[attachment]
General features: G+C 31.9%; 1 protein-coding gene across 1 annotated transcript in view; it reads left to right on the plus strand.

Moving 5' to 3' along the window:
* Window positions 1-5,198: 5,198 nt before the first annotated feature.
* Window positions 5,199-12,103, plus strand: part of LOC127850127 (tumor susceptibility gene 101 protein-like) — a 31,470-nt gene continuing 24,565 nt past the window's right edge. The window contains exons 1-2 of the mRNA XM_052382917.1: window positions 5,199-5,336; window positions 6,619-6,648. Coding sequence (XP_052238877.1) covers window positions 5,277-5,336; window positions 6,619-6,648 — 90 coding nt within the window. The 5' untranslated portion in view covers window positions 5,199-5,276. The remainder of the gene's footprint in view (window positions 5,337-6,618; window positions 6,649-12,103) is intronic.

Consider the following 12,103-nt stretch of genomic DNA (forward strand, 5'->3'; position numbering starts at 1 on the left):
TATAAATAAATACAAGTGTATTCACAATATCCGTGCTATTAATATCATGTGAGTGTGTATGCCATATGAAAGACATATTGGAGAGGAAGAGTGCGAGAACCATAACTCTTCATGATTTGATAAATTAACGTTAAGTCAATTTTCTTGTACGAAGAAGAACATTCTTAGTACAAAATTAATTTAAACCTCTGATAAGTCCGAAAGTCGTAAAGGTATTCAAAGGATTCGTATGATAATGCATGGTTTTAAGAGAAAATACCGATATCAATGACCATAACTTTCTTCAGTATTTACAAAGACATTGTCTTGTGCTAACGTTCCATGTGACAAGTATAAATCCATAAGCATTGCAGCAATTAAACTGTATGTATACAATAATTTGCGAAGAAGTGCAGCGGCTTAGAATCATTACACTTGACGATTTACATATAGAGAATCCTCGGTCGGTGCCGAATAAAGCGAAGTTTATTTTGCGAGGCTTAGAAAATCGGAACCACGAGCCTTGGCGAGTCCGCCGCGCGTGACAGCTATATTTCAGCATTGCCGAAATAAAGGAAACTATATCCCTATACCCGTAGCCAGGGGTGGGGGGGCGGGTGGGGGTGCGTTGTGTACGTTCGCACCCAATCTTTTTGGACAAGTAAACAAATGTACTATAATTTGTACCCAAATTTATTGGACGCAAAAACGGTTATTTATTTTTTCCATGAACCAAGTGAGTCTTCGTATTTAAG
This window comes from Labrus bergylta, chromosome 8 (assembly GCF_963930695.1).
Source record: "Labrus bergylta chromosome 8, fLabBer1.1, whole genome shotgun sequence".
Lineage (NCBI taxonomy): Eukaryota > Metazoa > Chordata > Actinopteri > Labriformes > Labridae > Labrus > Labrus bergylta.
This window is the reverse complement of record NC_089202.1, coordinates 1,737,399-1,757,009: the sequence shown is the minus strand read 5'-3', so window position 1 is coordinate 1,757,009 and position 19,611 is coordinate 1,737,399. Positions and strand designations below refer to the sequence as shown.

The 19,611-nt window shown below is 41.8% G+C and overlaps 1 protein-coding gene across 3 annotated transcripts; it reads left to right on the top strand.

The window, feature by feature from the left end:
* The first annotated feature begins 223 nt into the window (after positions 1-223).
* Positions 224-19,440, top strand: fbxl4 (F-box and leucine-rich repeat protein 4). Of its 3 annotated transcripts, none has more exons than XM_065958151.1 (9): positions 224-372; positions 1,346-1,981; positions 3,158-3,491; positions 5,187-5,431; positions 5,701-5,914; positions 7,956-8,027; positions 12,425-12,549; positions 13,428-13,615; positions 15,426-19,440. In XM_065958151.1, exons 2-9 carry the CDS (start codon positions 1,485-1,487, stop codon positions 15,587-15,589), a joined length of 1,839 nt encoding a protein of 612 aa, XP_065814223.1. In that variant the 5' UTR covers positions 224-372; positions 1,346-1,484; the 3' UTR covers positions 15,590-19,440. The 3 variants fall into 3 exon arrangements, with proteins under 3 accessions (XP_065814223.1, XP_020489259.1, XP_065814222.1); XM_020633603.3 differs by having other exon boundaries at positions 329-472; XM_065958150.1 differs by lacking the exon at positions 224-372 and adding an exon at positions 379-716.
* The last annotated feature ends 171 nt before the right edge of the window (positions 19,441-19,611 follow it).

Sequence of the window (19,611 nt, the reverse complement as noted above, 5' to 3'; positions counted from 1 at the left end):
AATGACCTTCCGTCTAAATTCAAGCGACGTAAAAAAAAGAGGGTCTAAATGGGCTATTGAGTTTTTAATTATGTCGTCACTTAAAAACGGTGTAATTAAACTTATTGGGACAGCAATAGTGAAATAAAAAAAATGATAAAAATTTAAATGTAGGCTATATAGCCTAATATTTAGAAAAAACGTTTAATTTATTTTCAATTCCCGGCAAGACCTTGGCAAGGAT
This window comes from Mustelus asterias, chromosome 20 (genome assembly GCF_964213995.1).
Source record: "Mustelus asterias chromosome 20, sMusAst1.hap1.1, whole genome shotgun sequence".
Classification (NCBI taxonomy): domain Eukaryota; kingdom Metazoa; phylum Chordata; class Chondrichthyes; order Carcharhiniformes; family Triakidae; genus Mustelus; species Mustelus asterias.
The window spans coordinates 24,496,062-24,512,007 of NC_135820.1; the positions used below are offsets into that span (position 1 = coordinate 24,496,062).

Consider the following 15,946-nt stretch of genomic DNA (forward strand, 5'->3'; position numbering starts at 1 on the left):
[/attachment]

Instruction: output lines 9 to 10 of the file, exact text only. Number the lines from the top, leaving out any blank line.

Lineage (NCBI taxonomy): Eukaryota > Metazoa > Chordata > Actinopteri > Labriformes > Labridae > Labrus > Labrus bergylta.
This window is the reverse complement of record NC_089202.1, coordinates 1,737,399-1,757,009: the sequence shown is the minus strand read 5'-3', so window position 1 is coordinate 1,757,009 and position 19,611 is coordinate 1,737,399. Positions and strand designations below refer to the sequence as shown.